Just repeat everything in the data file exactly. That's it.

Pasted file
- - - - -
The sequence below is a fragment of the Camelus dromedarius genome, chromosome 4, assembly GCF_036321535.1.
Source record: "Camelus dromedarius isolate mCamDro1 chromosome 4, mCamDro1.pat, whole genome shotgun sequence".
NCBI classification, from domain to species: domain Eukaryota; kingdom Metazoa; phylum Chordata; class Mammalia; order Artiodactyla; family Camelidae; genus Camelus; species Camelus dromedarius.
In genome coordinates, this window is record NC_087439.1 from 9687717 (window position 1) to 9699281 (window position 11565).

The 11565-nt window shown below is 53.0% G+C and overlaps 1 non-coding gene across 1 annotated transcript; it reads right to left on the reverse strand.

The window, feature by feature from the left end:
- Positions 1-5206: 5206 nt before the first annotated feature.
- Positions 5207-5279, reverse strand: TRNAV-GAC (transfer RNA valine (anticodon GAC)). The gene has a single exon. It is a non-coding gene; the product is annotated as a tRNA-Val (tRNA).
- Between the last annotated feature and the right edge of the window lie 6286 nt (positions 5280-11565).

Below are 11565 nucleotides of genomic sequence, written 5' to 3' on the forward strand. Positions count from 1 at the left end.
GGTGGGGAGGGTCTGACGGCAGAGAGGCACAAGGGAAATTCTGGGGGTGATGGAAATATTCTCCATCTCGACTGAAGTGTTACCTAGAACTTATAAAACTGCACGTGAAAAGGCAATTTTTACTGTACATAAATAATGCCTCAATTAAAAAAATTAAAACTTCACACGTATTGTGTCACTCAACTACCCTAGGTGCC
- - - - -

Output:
The sequence below is a fragment of the Camelus dromedarius genome, chromosome 4, assembly GCF_036321535.1.
Source record: "Camelus dromedarius isolate mCamDro1 chromosome 4, mCamDro1.pat, whole genome shotgun sequence".
NCBI classification, from domain to species: domain Eukaryota; kingdom Metazoa; phylum Chordata; class Mammalia; order Artiodactyla; family Camelidae; genus Camelus; species Camelus dromedarius.
In genome coordinates, this window is record NC_087439.1 from 9687717 (window position 1) to 9699281 (window position 11565).

The 11565-nt window shown below is 53.0% G+C and overlaps 1 non-coding gene across 1 annotated transcript; it reads right to left on the reverse strand.

The window, feature by feature from the left end:
- Positions 1-5206: 5206 nt before the first annotated feature.
- Positions 5207-5279, reverse strand: TRNAV-GAC (transfer RNA valine (anticodon GAC)). The gene has a single exon. It is a non-coding gene; the product is annotated as a tRNA-Val (tRNA).
- Between the last annotated feature and the right edge of the window lie 6286 nt (positions 5280-11565).

Below are 11565 nucleotides of genomic sequence, written 5' to 3' on the forward strand. Positions count from 1 at the left end.
GGTGGGGAGGGTCTGACGGCAGAGAGGCACAAGGGAAATTCTGGGGGTGATGGAAATATTCTCCATCTCGACTGAAGTGTTACCTAGAACTTATAAAACTGCACGTGAAAAGGCAATTTTTACTGTACATAAATAATGCCTCAATTAAAAAAATTAAAACTTCACACGTATTGTGTCACTCAACTACCCTAGGTGCC